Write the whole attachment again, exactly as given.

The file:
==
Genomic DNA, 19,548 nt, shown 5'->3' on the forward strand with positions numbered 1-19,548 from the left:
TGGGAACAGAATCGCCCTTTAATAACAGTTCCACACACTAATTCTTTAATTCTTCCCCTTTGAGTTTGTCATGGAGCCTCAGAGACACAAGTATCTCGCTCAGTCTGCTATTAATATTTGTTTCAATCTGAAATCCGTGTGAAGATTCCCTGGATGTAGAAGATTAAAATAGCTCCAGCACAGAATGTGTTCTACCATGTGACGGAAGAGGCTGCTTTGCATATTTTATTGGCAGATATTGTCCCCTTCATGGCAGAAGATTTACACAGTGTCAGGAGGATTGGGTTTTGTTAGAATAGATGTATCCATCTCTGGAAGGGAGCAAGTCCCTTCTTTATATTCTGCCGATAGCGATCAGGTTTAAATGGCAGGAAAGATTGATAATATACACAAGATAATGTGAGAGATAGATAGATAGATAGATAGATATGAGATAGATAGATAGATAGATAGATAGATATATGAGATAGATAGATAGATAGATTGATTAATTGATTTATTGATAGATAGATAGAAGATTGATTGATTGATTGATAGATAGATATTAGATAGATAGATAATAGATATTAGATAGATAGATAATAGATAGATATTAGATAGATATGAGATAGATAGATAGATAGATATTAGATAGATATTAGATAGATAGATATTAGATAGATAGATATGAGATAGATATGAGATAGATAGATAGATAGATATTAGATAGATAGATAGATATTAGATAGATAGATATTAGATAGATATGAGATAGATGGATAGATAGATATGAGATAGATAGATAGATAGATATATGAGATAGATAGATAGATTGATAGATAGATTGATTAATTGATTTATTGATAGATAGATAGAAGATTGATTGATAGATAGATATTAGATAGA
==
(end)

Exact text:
Genomic DNA, 19,548 nt, shown 5'->3' on the forward strand with positions numbered 1-19,548 from the left:
TGGGAACAGAATCGCCCTTTAATAACAGTTCCACACACTAATTCTTTAATTCTTCCCCTTTGAGTTTGTCATGGAGCCTCAGAGACACAAGTATCTCGCTCAGTCTGCTATTAATATTTGTTTCAATCTGAAATCCGTGTGAAGATTCCCTGGATGTAGAAGATTAAAATAGCTCCAGCACAGAATGTGTTCTACCATGTGACGGAAGAGGCTGCTTTGCATATTTTATTGGCAGATATTGTCCCCTTCATGGCAGAAGATTTACACAGTGTCAGGAGGATTGGGTTTTGTTAGAATAGATGTATCCATCTCTGGAAGGGAGCAAGTCCCTTCTTTATATTCTGCCGATAGCGATCAGGTTTAAATGGCAGGAAAGATTGATAATATACACAAGATAATGTGAGAGATAGATAGATAGATAGATAGATATGAGATAGATAGATAGATAGATAGATAGATATATGAGATAGATAGATAGATAGATTGATTAATTGATTTATTGATAGATAGATAGAAGATTGATTGATTGATTGATAGATAGATATTAGATAGATAGATAATAGATATTAGATAGATAGATAATAGATAGATATTAGATAGATATGAGATAGATAGATAGATAGATATTAGATAGATATTAGATAGATAGATATTAGATAGATAGATATGAGATAGATATGAGATAGATAGATAGATAGATATTAGATAGATAGATAGATATTAGATAGATAGATATTAGATAGATATGAGATAGATGGATAGATAGATATGAGATAGATAGATAGATAGATATATGAGATAGATAGATAGATTGATAGATAGATTGATTAATTGATTTATTGATAGATAGATAGAAGATTGATTGATAGATAGATATTAGATAGA